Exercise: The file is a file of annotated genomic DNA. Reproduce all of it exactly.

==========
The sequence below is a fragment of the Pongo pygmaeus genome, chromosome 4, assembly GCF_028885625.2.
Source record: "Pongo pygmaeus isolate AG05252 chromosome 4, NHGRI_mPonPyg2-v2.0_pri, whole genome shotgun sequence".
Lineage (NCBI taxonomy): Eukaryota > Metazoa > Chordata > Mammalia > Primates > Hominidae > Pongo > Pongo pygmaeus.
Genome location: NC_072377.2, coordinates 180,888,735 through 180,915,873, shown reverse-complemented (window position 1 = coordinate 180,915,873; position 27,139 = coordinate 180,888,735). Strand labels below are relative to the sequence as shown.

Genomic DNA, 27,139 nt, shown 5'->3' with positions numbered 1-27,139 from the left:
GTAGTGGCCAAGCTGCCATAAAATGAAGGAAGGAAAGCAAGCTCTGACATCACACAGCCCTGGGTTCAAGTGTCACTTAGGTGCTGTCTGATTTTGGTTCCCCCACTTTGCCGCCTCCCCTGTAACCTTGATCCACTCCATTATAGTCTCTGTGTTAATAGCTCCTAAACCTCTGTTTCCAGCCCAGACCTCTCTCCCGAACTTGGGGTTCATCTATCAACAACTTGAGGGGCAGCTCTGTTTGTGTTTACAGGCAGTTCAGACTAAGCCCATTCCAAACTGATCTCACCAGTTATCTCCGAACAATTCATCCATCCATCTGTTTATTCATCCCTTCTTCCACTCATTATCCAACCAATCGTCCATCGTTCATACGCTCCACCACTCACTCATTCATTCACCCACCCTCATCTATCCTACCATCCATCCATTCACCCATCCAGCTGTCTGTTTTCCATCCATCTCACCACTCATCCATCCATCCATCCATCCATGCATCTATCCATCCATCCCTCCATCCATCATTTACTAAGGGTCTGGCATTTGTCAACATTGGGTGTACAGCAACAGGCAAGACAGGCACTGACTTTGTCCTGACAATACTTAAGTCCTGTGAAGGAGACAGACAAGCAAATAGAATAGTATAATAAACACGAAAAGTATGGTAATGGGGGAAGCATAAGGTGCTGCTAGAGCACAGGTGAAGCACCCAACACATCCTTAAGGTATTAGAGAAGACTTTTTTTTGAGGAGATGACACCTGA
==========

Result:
The sequence below is a fragment of the Pongo pygmaeus genome, chromosome 4, assembly GCF_028885625.2.
Source record: "Pongo pygmaeus isolate AG05252 chromosome 4, NHGRI_mPonPyg2-v2.0_pri, whole genome shotgun sequence".
Lineage (NCBI taxonomy): Eukaryota > Metazoa > Chordata > Mammalia > Primates > Hominidae > Pongo > Pongo pygmaeus.
Genome location: NC_072377.2, coordinates 180,888,735 through 180,915,873, shown reverse-complemented (window position 1 = coordinate 180,915,873; position 27,139 = coordinate 180,888,735). Strand labels below are relative to the sequence as shown.

Genomic DNA, 27,139 nt, shown 5'->3' with positions numbered 1-27,139 from the left:
GTAGTGGCCAAGCTGCCATAAAATGAAGGAAGGAAAGCAAGCTCTGACATCACACAGCCCTGGGTTCAAGTGTCACTTAGGTGCTGTCTGATTTTGGTTCCCCCACTTTGCCGCCTCCCCTGTAACCTTGATCCACTCCATTATAGTCTCTGTGTTAATAGCTCCTAAACCTCTGTTTCCAGCCCAGACCTCTCTCCCGAACTTGGGGTTCATCTATCAACAACTTGAGGGGCAGCTCTGTTTGTGTTTACAGGCAGTTCAGACTAAGCCCATTCCAAACTGATCTCACCAGTTATCTCCGAACAATTCATCCATCCATCTGTTTATTCATCCCTTCTTCCACTCATTATCCAACCAATCGTCCATCGTTCATACGCTCCACCACTCACTCATTCATTCACCCACCCTCATCTATCCTACCATCCATCCATTCACCCATCCAGCTGTCTGTTTTCCATCCATCTCACCACTCATCCATCCATCCATCCATCCATGCATCTATCCATCCATCCCTCCATCCATCATTTACTAAGGGTCTGGCATTTGTCAACATTGGGTGTACAGCAACAGGCAAGACAGGCACTGACTTTGTCCTGACAATACTTAAGTCCTGTGAAGGAGACAGACAAGCAAATAGAATAGTATAATAAACACGAAAAGTATGGTAATGGGGGAAGCATAAGGTGCTGCTAGAGCACAGGTGAAGCACCCAACACATCCTTAAGGTATTAGAGAAGACTTTTTTTTGAGGAGATGACACCTGA